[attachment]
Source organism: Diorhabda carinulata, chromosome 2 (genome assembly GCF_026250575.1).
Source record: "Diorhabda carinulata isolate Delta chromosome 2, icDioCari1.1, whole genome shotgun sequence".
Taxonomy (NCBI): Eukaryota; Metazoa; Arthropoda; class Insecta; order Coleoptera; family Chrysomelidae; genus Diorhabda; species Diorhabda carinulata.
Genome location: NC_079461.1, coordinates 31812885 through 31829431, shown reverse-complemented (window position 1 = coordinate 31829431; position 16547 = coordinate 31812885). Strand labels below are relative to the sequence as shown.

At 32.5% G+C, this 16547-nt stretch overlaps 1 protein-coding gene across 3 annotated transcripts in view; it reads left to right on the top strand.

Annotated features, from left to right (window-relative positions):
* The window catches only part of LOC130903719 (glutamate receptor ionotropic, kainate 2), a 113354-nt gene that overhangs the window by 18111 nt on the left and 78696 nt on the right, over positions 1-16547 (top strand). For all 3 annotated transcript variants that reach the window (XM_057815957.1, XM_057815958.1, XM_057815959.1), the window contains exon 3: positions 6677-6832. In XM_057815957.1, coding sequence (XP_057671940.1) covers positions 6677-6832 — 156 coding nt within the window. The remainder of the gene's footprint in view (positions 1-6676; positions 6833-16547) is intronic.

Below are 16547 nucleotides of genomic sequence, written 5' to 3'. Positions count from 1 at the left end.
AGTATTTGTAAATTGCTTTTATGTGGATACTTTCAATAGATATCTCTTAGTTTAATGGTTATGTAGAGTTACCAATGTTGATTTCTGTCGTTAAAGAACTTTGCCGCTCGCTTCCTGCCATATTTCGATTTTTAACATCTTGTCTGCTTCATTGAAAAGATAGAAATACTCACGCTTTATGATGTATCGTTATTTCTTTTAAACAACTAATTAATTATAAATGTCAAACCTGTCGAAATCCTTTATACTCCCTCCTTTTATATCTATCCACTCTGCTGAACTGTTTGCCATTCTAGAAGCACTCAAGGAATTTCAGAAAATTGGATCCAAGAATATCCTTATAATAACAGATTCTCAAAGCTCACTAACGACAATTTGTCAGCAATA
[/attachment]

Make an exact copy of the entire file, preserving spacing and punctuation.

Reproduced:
Source organism: Diorhabda carinulata, chromosome 2 (genome assembly GCF_026250575.1).
Source record: "Diorhabda carinulata isolate Delta chromosome 2, icDioCari1.1, whole genome shotgun sequence".
Taxonomy (NCBI): Eukaryota; Metazoa; Arthropoda; class Insecta; order Coleoptera; family Chrysomelidae; genus Diorhabda; species Diorhabda carinulata.
Genome location: NC_079461.1, coordinates 31812885 through 31829431, shown reverse-complemented (window position 1 = coordinate 31829431; position 16547 = coordinate 31812885). Strand labels below are relative to the sequence as shown.

At 32.5% G+C, this 16547-nt stretch overlaps 1 protein-coding gene across 3 annotated transcripts in view; it reads left to right on the top strand.

Annotated features, from left to right (window-relative positions):
* The window catches only part of LOC130903719 (glutamate receptor ionotropic, kainate 2), a 113354-nt gene that overhangs the window by 18111 nt on the left and 78696 nt on the right, over positions 1-16547 (top strand). For all 3 annotated transcript variants that reach the window (XM_057815957.1, XM_057815958.1, XM_057815959.1), the window contains exon 3: positions 6677-6832. In XM_057815957.1, coding sequence (XP_057671940.1) covers positions 6677-6832 — 156 coding nt within the window. The remainder of the gene's footprint in view (positions 1-6676; positions 6833-16547) is intronic.

Below are 16547 nucleotides of genomic sequence, written 5' to 3'. Positions count from 1 at the left end.
AGTATTTGTAAATTGCTTTTATGTGGATACTTTCAATAGATATCTCTTAGTTTAATGGTTATGTAGAGTTACCAATGTTGATTTCTGTCGTTAAAGAACTTTGCCGCTCGCTTCCTGCCATATTTCGATTTTTAACATCTTGTCTGCTTCATTGAAAAGATAGAAATACTCACGCTTTATGATGTATCGTTATTTCTTTTAAACAACTAATTAATTATAAATGTCAAACCTGTCGAAATCCTTTATACTCCCTCCTTTTATATCTATCCACTCTGCTGAACTGTTTGCCATTCTAGAAGCACTCAAGGAATTTCAGAAAATTGGATCCAAGAATATCCTTATAATAACAGATTCTCAAAGCTCACTAACGACAATTTGTCAGCAATA